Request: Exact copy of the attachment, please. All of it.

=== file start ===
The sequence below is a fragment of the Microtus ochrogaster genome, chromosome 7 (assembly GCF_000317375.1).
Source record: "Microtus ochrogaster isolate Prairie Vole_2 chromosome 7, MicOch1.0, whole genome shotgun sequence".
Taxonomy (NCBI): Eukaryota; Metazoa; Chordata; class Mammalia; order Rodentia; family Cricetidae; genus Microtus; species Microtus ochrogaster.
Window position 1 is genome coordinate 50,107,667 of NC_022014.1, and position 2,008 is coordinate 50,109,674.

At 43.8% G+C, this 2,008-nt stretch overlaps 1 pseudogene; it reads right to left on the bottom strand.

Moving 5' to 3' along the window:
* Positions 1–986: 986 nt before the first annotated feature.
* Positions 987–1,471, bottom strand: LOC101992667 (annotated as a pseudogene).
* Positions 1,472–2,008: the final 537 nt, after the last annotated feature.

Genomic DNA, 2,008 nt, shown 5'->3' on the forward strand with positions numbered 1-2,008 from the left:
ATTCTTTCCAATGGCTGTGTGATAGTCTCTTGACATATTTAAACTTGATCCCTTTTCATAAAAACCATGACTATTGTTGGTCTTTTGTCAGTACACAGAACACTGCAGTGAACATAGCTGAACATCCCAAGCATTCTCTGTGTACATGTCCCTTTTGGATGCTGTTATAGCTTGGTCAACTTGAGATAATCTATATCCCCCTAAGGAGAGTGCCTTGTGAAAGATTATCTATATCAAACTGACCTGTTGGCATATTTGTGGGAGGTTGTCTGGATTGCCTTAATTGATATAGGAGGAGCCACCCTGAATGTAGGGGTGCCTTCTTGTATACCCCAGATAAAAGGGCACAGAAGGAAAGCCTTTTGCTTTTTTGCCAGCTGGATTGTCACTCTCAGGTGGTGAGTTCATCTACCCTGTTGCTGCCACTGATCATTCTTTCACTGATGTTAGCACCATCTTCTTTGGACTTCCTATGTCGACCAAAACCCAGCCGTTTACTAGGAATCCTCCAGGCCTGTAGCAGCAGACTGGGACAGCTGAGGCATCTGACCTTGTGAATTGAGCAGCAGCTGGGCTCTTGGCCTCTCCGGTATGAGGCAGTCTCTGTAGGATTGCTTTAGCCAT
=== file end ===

The sequence below is a fragment of the Microtus ochrogaster genome, chromosome 7 (assembly GCF_000317375.1).
Source record: "Microtus ochrogaster isolate Prairie Vole_2 chromosome 7, MicOch1.0, whole genome shotgun sequence".
Taxonomy (NCBI): Eukaryota; Metazoa; Chordata; class Mammalia; order Rodentia; family Cricetidae; genus Microtus; species Microtus ochrogaster.
Window position 1 is genome coordinate 50,107,667 of NC_022014.1, and position 2,008 is coordinate 50,109,674.

At 43.8% G+C, this 2,008-nt stretch overlaps 1 pseudogene; it reads right to left on the bottom strand.

Moving 5' to 3' along the window:
* Positions 1–986: 986 nt before the first annotated feature.
* Positions 987–1,471, bottom strand: LOC101992667 (annotated as a pseudogene).
* Positions 1,472–2,008: the final 537 nt, after the last annotated feature.

Genomic DNA, 2,008 nt, shown 5'->3' on the forward strand with positions numbered 1-2,008 from the left:
ATTCTTTCCAATGGCTGTGTGATAGTCTCTTGACATATTTAAACTTGATCCCTTTTCATAAAAACCATGACTATTGTTGGTCTTTTGTCAGTACACAGAACACTGCAGTGAACATAGCTGAACATCCCAAGCATTCTCTGTGTACATGTCCCTTTTGGATGCTGTTATAGCTTGGTCAACTTGAGATAATCTATATCCCCCTAAGGAGAGTGCCTTGTGAAAGATTATCTATATCAAACTGACCTGTTGGCATATTTGTGGGAGGTTGTCTGGATTGCCTTAATTGATATAGGAGGAGCCACCCTGAATGTAGGGGTGCCTTCTTGTATACCCCAGATAAAAGGGCACAGAAGGAAAGCCTTTTGCTTTTTTGCCAGCTGGATTGTCACTCTCAGGTGGTGAGTTCATCTACCCTGTTGCTGCCACTGATCATTCTTTCACTGATGTTAGCACCATCTTCTTTGGACTTCCTATGTCGACCAAAACCCAGCCGTTTACTAGGAATCCTCCAGGCCTGTAGCAGCAGACTGGGACAGCTGAGGCATCTGACCTTGTGAATTGAGCAGCAGCTGGGCTCTTGGCCTCTCCGGTATGAGGCAGTCTCTGTAGGATTGCTTTAGCCAT